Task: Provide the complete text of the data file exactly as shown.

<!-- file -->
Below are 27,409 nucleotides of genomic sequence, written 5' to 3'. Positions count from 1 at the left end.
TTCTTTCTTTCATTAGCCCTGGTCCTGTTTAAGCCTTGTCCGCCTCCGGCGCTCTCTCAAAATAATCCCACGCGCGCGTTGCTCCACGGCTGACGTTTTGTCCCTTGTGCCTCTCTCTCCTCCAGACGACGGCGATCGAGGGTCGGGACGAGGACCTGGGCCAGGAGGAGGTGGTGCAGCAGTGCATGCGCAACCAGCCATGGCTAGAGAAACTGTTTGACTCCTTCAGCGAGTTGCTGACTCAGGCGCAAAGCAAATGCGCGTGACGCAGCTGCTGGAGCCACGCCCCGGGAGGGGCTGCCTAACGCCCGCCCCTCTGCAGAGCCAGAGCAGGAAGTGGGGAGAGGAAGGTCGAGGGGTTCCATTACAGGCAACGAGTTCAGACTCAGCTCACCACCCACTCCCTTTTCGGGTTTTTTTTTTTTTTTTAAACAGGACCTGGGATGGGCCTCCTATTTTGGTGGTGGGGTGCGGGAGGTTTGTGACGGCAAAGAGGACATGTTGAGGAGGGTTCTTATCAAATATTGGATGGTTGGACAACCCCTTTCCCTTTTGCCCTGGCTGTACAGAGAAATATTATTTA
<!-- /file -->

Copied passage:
Below are 27,409 nucleotides of genomic sequence, written 5' to 3'. Positions count from 1 at the left end.
TTCTTTCTTTCATTAGCCCTGGTCCTGTTTAAGCCTTGTCCGCCTCCGGCGCTCTCTCAAAATAATCCCACGCGCGCGTTGCTCCACGGCTGACGTTTTGTCCCTTGTGCCTCTCTCTCCTCCAGACGACGGCGATCGAGGGTCGGGACGAGGACCTGGGCCAGGAGGAGGTGGTGCAGCAGTGCATGCGCAACCAGCCATGGCTAGAGAAACTGTTTGACTCCTTCAGCGAGTTGCTGACTCAGGCGCAAAGCAAATGCGCGTGACGCAGCTGCTGGAGCCACGCCCCGGGAGGGGCTGCCTAACGCCCGCCCCTCTGCAGAGCCAGAGCAGGAAGTGGGGAGAGGAAGGTCGAGGGGTTCCATTACAGGCAACGAGTTCAGACTCAGCTCACCACCCACTCCCTTTTCGGGTTTTTTTTTTTTTTTTAAACAGGACCTGGGATGGGCCTCCTATTTTGGTGGTGGGGTGCGGGAGGTTTGTGACGGCAAAGAGGACATGTTGAGGAGGGTTCTTATCAAATATTGGATGGTTGGACAACCCCTTTCCCTTTTGCCCTGGCTGTACAGAGAAATATTATTTA